March 15, 2022
Electric Vehicles at the 2022 Chicago Auto Show: The Future is Now
We’ve reached the tipping point on electric vehicles.
After spending a few hours at the 2022 Chicago Auto Show at McCormick Place last month, the thought I couldn’t get out of my head was this: “We’ve reached the tipping point on electric vehicles.” I’ve worked on EV policy in the Midwest region for the last six years. I’ve tracked the increase in press coverage of EVs, and watched increase in Super Bowl commercials for electric cars over that time. Despite that growth, I typically left the Chicago Auto Show in years past thinking EVs are still a trend of the future.
Until this year.
When I left the auto show it hit me that we’re finally catching up to that future. It wasn’t the fact that more than 20 EV models were on display with crowds jostling to check them out. It was the way the manufacturers featured them, and the pride and enthusiasm of the automakers exhibiting those cars. More than one product manager told me, “EVs are what I’m most excited about this year.”
The highlight of the auto show for me was talking to Kia representatives. The South Korean automaker’s senior executive at the show was Steve Kosowski, manager of long-range strategy and planning who oversees the North American EV program. He pointed to a beautiful Kia all-electric SUV and boldly told me Kia is investing $25 billion (yes billion) in EV development in the next five years. He added that Kia is planning to soon open its first EV factory in the U.S.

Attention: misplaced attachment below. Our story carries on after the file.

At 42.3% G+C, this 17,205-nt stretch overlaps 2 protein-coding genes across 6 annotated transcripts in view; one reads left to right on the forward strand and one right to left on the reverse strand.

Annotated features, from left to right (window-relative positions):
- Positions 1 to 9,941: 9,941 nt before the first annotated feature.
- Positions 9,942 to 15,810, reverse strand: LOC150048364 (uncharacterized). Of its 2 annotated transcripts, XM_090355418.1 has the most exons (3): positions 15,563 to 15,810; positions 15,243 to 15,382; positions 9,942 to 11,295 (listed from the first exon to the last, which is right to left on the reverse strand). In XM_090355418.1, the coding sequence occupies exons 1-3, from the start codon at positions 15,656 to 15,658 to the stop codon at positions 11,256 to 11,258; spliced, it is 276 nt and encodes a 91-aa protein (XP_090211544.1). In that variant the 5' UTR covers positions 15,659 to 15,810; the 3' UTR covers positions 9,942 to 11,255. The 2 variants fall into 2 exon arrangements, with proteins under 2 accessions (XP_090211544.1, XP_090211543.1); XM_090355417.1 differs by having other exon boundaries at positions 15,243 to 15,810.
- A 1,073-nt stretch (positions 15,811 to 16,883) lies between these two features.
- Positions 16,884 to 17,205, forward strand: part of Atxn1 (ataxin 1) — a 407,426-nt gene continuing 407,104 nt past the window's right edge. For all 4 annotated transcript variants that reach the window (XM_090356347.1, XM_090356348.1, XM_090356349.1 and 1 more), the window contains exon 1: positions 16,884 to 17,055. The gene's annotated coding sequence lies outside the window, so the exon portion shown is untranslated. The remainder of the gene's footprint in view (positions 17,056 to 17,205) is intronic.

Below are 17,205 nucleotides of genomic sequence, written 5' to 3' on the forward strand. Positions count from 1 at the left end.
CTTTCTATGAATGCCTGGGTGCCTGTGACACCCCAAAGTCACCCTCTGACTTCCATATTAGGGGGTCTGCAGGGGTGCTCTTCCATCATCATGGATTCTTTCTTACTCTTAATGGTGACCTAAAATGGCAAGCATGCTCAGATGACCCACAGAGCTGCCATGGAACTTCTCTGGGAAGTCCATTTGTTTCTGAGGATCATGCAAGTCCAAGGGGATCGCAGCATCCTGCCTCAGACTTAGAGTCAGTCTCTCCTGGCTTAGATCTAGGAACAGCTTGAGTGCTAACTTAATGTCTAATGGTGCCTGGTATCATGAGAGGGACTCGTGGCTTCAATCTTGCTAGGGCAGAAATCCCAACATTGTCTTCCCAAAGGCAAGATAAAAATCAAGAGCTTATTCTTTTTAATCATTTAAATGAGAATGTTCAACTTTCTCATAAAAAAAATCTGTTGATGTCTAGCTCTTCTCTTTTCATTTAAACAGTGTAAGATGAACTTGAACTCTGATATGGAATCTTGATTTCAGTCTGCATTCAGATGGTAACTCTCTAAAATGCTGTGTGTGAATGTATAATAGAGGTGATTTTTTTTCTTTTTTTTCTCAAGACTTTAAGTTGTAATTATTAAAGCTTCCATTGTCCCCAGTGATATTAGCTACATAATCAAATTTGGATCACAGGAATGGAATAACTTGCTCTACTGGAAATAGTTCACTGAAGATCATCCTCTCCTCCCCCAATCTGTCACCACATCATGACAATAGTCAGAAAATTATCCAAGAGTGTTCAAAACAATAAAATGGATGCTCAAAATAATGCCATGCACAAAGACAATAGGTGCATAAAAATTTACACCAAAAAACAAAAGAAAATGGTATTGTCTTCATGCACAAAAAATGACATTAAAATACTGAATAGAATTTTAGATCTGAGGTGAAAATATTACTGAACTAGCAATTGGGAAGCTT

Ford didn’t just show off the new E version of the Mustang, called the Mach-E. It had 5 of them lined up in different dazzling colors. The soft-spoken Ford executive in charge of the automaker’s E-150 Lightening pickup truck program shifted into a high gear of excitement when asked about consumer demand. At the end of 2021, Ford hit 200,000 reservations and stopped taking deposits. The Lightening truck will debut in showrooms this May with about 150,000 expected to be available this year.
Even Toyota, which bet the store on hydrogen vehicles, has stepped up its EV effort in dramatic fashion, hoping to catch up quickly. Its bZ4X (which stands for who knows what, but sounds very forward looking) SUV is undeniably stunning. Toyota probably figured if it’s playing catchup then its first EV better be something special. Those EVs are expected to be ready for sale in the next few months, but the representative I spoke to proudly emphasized that 25% of all Toyota’s U.S. sales in 2021were “electrified” vehicles – either hybrid or plug-in hybrid.
EVs need charging, and no matter how great the EVs perform, widespread EV charging availability is an essential part of the equation.
The increased push by manufacturers comes at the same time President Biden and the U.S. Departments of Transportation and Energy committed a total of $5 billion to the nation’s charging station network. There’s no question the charging infrastructure is a vital step towards making EVs more convenient to drive and addressing range anxiety for many who travel long distances. EVs need charging, and no matter how great the EVs perform, widespread EV charging availability is an essential part of the equation.
Not only does the Biden administration’s actions encourage drivers to shift to EVs, but they also embolden manufacturers to stay the course on their transition to EVs. This transformation is not easy, but it certainly helps when manufacturers and policymakers both take important steps to turn vision into reality.
And none of this is to say we’ve reached nirvana – EVs are still far from perfect. But we have reached the point where there’s sufficient competition between manufacturers to speed up the pace of improvements to battery life, charging range, and other aspects of EV manufacturing and performance. Still, the near future is looking even brighter – a spokesman told me next year’s Chicago Auto Show could have as many as 50 EV models on the exhibit floor.